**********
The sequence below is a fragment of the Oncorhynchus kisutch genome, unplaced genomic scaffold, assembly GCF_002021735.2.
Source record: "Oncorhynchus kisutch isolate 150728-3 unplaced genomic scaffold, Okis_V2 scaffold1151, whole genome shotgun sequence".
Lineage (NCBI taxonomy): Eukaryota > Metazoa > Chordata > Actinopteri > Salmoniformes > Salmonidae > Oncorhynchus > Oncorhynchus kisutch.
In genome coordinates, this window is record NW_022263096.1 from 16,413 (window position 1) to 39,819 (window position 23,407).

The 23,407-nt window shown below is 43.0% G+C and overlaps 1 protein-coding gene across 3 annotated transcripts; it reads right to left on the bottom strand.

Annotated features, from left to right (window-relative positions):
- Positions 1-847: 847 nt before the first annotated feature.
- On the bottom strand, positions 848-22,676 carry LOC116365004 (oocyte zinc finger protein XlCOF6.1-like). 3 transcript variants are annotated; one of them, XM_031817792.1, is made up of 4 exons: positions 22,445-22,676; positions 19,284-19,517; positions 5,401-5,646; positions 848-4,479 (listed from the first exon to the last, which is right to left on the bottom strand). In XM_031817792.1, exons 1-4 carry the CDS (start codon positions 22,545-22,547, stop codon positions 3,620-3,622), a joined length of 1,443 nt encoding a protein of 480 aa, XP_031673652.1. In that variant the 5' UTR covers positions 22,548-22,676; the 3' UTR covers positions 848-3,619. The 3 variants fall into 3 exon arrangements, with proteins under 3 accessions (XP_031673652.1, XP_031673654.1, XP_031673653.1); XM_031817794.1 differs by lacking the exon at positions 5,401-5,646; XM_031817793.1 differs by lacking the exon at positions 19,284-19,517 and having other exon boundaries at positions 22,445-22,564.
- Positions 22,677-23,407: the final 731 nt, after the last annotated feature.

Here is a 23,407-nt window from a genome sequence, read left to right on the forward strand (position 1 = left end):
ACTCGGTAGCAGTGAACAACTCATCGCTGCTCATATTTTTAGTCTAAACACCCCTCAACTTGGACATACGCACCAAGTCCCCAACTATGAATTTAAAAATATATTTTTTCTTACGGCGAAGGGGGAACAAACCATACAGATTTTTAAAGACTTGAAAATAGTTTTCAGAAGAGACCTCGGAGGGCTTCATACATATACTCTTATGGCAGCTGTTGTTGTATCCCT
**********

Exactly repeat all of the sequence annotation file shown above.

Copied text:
The sequence below is a fragment of the Oncorhynchus kisutch genome, unplaced genomic scaffold, assembly GCF_002021735.2.
Source record: "Oncorhynchus kisutch isolate 150728-3 unplaced genomic scaffold, Okis_V2 scaffold1151, whole genome shotgun sequence".
Lineage (NCBI taxonomy): Eukaryota > Metazoa > Chordata > Actinopteri > Salmoniformes > Salmonidae > Oncorhynchus > Oncorhynchus kisutch.
In genome coordinates, this window is record NW_022263096.1 from 16,413 (window position 1) to 39,819 (window position 23,407).

The 23,407-nt window shown below is 43.0% G+C and overlaps 1 protein-coding gene across 3 annotated transcripts; it reads right to left on the bottom strand.

Annotated features, from left to right (window-relative positions):
- Positions 1-847: 847 nt before the first annotated feature.
- On the bottom strand, positions 848-22,676 carry LOC116365004 (oocyte zinc finger protein XlCOF6.1-like). 3 transcript variants are annotated; one of them, XM_031817792.1, is made up of 4 exons: positions 22,445-22,676; positions 19,284-19,517; positions 5,401-5,646; positions 848-4,479 (listed from the first exon to the last, which is right to left on the bottom strand). In XM_031817792.1, exons 1-4 carry the CDS (start codon positions 22,545-22,547, stop codon positions 3,620-3,622), a joined length of 1,443 nt encoding a protein of 480 aa, XP_031673652.1. In that variant the 5' UTR covers positions 22,548-22,676; the 3' UTR covers positions 848-3,619. The 3 variants fall into 3 exon arrangements, with proteins under 3 accessions (XP_031673652.1, XP_031673654.1, XP_031673653.1); XM_031817794.1 differs by lacking the exon at positions 5,401-5,646; XM_031817793.1 differs by lacking the exon at positions 19,284-19,517 and having other exon boundaries at positions 22,445-22,564.
- Positions 22,677-23,407: the final 731 nt, after the last annotated feature.

Here is a 23,407-nt window from a genome sequence, read left to right on the forward strand (position 1 = left end):
ACTCGGTAGCAGTGAACAACTCATCGCTGCTCATATTTTTAGTCTAAACACCCCTCAACTTGGACATACGCACCAAGTCCCCAACTATGAATTTAAAAATATATTTTTTCTTACGGCGAAGGGGGAACAAACCATACAGATTTTTAAAGACTTGAAAATAGTTTTCAGAAGAGACCTCGGAGGGCTTCATACATATACTCTTATGGCAGCTGTTGTTGTATCCCT